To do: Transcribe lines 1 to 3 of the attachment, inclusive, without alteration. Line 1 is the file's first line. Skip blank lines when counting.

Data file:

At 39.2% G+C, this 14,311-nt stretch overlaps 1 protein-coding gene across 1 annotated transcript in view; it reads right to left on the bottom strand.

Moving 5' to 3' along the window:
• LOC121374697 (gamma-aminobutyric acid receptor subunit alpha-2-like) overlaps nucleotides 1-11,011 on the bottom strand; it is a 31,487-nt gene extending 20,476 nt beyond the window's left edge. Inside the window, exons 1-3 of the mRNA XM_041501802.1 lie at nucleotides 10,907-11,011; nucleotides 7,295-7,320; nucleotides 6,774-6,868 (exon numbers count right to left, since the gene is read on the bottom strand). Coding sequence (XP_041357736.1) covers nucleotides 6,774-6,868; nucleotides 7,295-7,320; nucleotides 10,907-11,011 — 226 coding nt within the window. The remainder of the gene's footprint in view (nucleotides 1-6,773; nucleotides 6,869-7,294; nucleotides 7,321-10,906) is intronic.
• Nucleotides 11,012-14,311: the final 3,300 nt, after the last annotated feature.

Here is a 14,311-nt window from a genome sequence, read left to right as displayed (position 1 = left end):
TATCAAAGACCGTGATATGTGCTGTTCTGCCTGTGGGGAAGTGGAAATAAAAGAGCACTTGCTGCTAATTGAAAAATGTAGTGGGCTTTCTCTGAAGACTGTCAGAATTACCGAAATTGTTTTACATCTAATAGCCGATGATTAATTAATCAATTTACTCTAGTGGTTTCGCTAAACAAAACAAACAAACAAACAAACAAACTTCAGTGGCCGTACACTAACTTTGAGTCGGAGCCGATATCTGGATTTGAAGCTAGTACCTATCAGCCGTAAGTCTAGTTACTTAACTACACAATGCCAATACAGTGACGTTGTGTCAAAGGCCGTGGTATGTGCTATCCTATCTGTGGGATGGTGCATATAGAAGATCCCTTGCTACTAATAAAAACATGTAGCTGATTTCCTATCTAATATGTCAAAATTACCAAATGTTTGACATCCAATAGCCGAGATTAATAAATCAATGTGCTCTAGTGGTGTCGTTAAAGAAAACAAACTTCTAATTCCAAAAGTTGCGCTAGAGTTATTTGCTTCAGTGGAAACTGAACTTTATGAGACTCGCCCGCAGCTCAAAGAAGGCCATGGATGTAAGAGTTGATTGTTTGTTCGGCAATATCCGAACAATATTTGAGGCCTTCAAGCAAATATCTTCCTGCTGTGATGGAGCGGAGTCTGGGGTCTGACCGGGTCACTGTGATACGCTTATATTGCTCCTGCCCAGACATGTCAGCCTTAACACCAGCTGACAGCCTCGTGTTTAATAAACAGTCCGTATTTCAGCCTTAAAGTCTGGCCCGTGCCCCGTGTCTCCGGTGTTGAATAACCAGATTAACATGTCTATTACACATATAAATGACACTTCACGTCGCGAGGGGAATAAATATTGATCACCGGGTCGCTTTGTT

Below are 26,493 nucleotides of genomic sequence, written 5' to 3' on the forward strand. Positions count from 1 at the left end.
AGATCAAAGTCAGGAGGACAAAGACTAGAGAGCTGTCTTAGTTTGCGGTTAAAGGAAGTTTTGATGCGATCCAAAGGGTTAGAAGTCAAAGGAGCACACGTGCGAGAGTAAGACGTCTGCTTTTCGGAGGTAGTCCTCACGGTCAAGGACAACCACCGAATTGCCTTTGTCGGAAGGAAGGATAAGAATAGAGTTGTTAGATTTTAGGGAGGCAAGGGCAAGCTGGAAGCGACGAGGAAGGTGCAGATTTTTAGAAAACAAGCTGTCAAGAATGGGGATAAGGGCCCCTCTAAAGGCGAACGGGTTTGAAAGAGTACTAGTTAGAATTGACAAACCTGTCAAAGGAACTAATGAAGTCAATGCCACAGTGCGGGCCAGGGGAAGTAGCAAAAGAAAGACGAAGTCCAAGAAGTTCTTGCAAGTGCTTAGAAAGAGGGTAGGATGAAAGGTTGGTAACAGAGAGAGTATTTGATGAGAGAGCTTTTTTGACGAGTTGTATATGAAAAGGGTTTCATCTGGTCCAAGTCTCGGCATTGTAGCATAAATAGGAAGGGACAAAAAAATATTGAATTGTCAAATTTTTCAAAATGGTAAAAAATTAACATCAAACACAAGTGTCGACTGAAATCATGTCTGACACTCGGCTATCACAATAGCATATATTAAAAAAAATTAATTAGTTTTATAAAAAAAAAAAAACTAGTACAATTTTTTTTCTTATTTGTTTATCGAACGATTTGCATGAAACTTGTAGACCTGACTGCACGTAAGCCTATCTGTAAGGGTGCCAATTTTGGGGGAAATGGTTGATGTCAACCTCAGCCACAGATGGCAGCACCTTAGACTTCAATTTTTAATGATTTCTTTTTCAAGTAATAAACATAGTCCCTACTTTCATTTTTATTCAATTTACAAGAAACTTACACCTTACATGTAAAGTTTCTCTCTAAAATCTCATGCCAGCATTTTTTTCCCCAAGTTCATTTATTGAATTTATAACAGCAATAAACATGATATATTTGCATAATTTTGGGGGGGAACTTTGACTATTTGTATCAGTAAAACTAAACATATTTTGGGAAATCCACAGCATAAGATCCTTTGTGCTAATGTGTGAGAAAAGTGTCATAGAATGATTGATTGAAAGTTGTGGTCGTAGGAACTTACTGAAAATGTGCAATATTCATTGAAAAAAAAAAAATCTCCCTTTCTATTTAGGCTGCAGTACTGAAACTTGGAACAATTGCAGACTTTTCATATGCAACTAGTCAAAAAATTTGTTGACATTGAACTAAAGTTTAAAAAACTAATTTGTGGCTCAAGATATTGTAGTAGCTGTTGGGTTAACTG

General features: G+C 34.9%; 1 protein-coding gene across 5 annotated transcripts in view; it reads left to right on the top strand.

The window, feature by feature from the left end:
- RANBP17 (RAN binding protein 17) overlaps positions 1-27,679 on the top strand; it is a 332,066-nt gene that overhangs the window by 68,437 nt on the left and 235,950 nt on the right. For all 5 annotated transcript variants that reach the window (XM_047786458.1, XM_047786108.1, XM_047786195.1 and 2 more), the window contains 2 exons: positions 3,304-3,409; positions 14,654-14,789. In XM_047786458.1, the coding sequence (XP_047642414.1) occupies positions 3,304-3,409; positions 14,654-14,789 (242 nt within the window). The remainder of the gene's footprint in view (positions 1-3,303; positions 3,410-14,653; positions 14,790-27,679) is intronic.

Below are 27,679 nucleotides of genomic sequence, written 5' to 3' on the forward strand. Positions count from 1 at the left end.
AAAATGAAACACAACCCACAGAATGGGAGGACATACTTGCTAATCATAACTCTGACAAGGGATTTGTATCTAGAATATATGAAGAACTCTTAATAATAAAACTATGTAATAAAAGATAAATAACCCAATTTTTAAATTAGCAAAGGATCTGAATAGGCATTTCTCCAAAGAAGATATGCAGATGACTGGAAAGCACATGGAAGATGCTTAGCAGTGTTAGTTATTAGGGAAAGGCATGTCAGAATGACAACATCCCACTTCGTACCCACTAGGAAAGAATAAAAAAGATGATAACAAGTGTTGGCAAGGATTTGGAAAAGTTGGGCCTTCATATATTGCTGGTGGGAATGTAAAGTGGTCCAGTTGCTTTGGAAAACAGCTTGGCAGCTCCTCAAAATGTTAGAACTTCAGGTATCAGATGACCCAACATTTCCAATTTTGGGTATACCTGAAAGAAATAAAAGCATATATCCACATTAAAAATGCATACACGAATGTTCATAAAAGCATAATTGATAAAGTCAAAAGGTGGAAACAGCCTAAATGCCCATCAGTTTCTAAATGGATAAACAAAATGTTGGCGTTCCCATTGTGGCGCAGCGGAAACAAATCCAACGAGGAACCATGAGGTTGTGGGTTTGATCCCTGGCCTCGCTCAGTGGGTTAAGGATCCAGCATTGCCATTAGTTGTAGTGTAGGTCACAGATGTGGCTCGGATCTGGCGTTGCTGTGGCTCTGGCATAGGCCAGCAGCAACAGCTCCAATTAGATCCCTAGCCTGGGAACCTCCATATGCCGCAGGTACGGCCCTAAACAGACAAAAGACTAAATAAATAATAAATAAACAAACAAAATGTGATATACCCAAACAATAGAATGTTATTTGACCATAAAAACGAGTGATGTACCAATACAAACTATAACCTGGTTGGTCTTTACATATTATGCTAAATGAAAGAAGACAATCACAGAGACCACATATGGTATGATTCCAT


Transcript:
At 39.2% G+C, this 14,311-nt stretch overlaps 1 protein-coding gene across 1 annotated transcript in view; it reads right to left on the bottom strand.

Moving 5' to 3' along the window:
• LOC121374697 (gamma-aminobutyric acid receptor subunit alpha-2-like) overlaps nucleotides 1-11,011 on the bottom strand; it is a 31,487-nt gene extending 20,476 nt beyond the window's left edge. Inside the window, exons 1-3 of the mRNA XM_041501802.1 lie at nucleotides 10,907-11,011; nucleotides 7,295-7,320; nucleotides 6,774-6,868 (exon numbers count right to left, since the gene is read on the bottom strand). Coding sequence (XP_041357736.1) covers nucleotides 6,774-6,868; nucleotides 7,295-7,320; nucleotides 10,907-11,011 — 226 coding nt within the window. The remainder of the gene's footprint in view (nucleotides 1-6,773; nucleotides 6,869-7,294; nucleotides 7,321-10,906) is intronic.